By Cynthia Montes
The most important question in deciding to discontinue programs is if students “are being prepared for the workforce in numbers that meet the labor demand in these areas,” LBCC Trustee Roberto Uranga said in an email.
Air-conditioning and refrigeration, welding, diesel mechanics and sheet metal are some of the programs that may be discontinued.
The programs are the few areas in the school with combined high enrollment, persistence and completion rates based on administration reports. These are also the rare areas where employers recruit students before they graduate, and most find jobs in their fields after training, program teachers said.
Based on recent Bureau of Labor Statistics data, employment for heating, air-conditioning and refrigeration mechanics and installers will increase by 34 percent for 2010-2020, faster than the average of most occupations.
The California Employment Development Department reports the median 2012 hourly rate for the jobs is $24.69 and $26.13 for Los Angeles County.
The majority of workers in the field are male and almost half are minority.
Larry Jackson, 63, an air-conditioning and refrigeration student and an African American said, “To take these opportunities away from the kids is bad. A lot of them have kids, too. How do you tell your kid to work when you are not working?”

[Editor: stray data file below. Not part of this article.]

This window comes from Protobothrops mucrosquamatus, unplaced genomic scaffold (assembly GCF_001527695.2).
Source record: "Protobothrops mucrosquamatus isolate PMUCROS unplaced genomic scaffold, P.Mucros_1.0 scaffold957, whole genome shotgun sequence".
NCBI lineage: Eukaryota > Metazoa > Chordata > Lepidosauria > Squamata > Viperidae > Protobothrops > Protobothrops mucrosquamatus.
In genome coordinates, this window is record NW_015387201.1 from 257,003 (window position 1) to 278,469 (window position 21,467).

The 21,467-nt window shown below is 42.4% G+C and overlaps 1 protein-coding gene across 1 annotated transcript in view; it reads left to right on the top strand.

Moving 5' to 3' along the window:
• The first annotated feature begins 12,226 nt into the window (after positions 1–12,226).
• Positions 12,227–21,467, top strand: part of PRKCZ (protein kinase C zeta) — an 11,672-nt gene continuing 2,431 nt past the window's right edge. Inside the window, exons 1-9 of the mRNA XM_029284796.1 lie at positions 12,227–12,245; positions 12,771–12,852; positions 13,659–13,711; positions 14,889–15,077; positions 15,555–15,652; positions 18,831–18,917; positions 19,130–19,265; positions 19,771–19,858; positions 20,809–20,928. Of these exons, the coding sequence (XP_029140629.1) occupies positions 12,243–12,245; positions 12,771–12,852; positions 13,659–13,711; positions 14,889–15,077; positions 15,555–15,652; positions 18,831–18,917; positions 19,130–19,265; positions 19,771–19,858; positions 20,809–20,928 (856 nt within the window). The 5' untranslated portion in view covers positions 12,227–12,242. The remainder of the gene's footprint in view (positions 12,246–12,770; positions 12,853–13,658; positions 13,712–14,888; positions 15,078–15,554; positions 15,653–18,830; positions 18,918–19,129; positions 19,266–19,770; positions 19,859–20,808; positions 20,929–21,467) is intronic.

The labor bureau states, the “rising demand for trained technicians with technical school training will result in excellent opportunities.”
Patrick Heeb, department head and teacher, said the biggest employers of LBCC graduates are the Port of Long Beach, the city of Los Angeles, California Gas Company, Boeing Corp. and Cal State Long Beach.
The Ports of Long Beach and Los Angeles are the leading container ports in the nation that handled about 7.9 million twenty-foot containers in 2011. The ports handles imports of fruits and perishables, Food and Drug Administration inspections, blast-freezing activities, among others that require a high number of skilled air-conditioning and refrigeration technicians.
The Long Beach-Los Angeles-Glendale metropolitan area has the highest industrial development rate in the state, according to the Employment Department. California has the highest concentration of welders in the nation and most are working in the industrialized corridor.
The median salary in 2012 is $51,060 and can go up to $200,000 based on specialization.
Martin Zambrano, 46, a welding student, said, “They are targeting trades because that’s where the minority and poor are.” Zambrano said jobs are available for welders and with good wages, too. He said, “I don’t want to go to college. I just want to get a technical training and go to work.”
Amber Maduro, 24, a welding student, a minority and the only female in her class, said, “It doesn’t matter if you are female or minority. If you can weld, you can weld.” Maduro graduated from the air conditioning and refrigeration program and took up welding to enter into a particular specialized field at the Port of Long Beach.
Skilled workers are not the only workers in high demand, their teachers are, too.
Based on the California data, in the Los Angeles-Long Beach-Glendale area, a 29.3 percent employment increase for vocational education teachers is noted. The median salary is $73,874.